Friday, January 29, 2010

Wakefield is not Galileo

For those who keep trying to invoke the "Galileo gambit" in order to defend Andrew Wakefield, let me explain something real quick. Wakefield is not Galileo for two key reasons:

1. Galileo was right.

2. Galileo did not engage in scientific misconduct.

It's as simple as that.


  1. As my fiancé just said, "win".

  2. I am not sure Galileo was either.

    He wasn't exactly going against the mainstream in science, only the superstition of the Vatican. He wasn't the first or the only astronomer to adopt heliocentrism, Dr Dee most probably did as well.

    What has to be realised about the "science of the renaiscance" is that it was still emerging from the middle ages and devoid of the current 'purity' of metodology.

    Dr Dee, and Isaac Newton, both brilliant mathematicians, no doubt were nonetheless tainted with the lure of astrology and alchemy.

    Indeed what is interesting in the history of science is the way in which Dee's occult leanings (his vice perhaps) have been played up, and Newtons played down.

    However we do owe much more to Dr Dee in terms of the science of navigation than is often considered, whereas the Newton's contributions to calculus have to be shared contraversially with Leibniz, and even Bishop Berkeley challenged his optics in a way that effectively laid the roots for cognitive science today.

    As for Wakefield, it is apparant that he never has had any regard for scientific method whatever, which puts him in complete contrast to Galileo who was at least honest in his experimenation.

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  4. Wakefield is an honest man

    "Because you drafted and wrote the final version of the paper, and omitted correct information about the purpose of the study or the patient population, the Panel is satisfied that your conduct was irresponsible and dishonest."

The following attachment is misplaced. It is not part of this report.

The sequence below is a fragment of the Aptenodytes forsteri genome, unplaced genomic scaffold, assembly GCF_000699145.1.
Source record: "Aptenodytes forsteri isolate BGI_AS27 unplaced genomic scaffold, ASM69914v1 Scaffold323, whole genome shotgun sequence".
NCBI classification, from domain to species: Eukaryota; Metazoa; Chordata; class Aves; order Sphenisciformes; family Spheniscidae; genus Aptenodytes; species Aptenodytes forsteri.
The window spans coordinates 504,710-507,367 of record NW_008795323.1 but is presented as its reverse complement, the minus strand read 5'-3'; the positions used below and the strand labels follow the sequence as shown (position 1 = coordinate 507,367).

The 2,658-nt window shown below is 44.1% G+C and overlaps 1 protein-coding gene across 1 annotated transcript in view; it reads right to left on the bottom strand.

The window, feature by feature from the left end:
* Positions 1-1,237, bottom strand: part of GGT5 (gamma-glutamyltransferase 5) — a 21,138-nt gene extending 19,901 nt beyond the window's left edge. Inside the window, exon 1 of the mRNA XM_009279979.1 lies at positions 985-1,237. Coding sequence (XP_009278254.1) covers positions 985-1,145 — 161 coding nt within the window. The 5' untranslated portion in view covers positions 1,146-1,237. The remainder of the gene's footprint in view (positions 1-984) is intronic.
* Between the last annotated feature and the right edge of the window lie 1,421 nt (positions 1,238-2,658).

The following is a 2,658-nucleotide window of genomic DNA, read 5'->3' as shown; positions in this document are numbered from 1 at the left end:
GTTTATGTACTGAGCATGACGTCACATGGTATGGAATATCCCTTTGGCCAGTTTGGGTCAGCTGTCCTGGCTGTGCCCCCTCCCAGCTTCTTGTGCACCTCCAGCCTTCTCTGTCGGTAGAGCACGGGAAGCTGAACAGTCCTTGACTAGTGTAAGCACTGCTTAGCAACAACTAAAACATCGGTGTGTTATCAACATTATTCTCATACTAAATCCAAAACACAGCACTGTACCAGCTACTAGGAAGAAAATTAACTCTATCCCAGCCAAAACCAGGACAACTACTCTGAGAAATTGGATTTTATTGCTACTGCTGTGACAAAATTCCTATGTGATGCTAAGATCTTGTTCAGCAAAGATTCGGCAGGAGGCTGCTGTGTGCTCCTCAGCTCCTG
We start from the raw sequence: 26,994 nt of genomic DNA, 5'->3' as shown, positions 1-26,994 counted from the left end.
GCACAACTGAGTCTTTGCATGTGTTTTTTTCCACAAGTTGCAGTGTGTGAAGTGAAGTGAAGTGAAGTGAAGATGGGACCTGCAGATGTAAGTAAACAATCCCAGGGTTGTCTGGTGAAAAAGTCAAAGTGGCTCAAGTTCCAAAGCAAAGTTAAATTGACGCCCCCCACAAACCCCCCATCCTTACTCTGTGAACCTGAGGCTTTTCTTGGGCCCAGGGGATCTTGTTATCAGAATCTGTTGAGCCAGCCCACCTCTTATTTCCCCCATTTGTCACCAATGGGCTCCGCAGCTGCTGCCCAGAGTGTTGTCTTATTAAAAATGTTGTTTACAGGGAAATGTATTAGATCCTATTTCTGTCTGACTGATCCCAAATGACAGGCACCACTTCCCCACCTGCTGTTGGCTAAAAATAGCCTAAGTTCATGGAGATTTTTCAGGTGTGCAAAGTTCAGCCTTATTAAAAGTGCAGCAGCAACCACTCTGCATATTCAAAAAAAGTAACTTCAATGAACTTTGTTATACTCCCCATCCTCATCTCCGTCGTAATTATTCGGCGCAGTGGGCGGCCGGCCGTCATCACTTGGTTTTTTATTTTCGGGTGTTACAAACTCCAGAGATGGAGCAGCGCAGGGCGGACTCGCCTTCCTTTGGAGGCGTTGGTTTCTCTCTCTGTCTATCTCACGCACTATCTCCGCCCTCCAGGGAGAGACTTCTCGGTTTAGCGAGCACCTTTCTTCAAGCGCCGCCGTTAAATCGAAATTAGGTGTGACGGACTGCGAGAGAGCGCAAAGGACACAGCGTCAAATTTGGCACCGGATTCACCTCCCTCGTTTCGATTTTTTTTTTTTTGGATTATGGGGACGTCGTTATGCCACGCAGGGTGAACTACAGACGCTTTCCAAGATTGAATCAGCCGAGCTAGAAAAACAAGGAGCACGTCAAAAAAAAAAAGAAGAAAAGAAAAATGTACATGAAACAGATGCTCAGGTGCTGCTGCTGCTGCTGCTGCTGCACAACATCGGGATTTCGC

"The Panel is persuaded by all the correspondence in the Lancet Journal volume 351 dated 2 May 1998 regarding a suggestion by correspondents to the Lancet that there was a biased selection of patients in the Lancet Paper of 28 February 1998, of which you were one of the senior authors. The Panel has found that your [published response] does not respond fully and accurately to the queries made by correspondents to the Lancet. The Panel is satisfied that the statement you made would be considered by ordinary standards of reasonable and honest people to be dishonest."

    "Additionally, you knew that this statement omitted necessary and relevant information, such as the active role you played in the referral process, and the fact that the referral letters in four cases made no mention of any gastrointestinal symptoms and the fact that the investigations had been carried out… for research purposes. Therefore, the Panel is satisfied that your conduct in this regard was dishonest and irresponsible."

    "The Panel concluded that these findings, which include those of dishonesty and misleading conduct, would not be insufficient to support a finding of serious professional misconduct."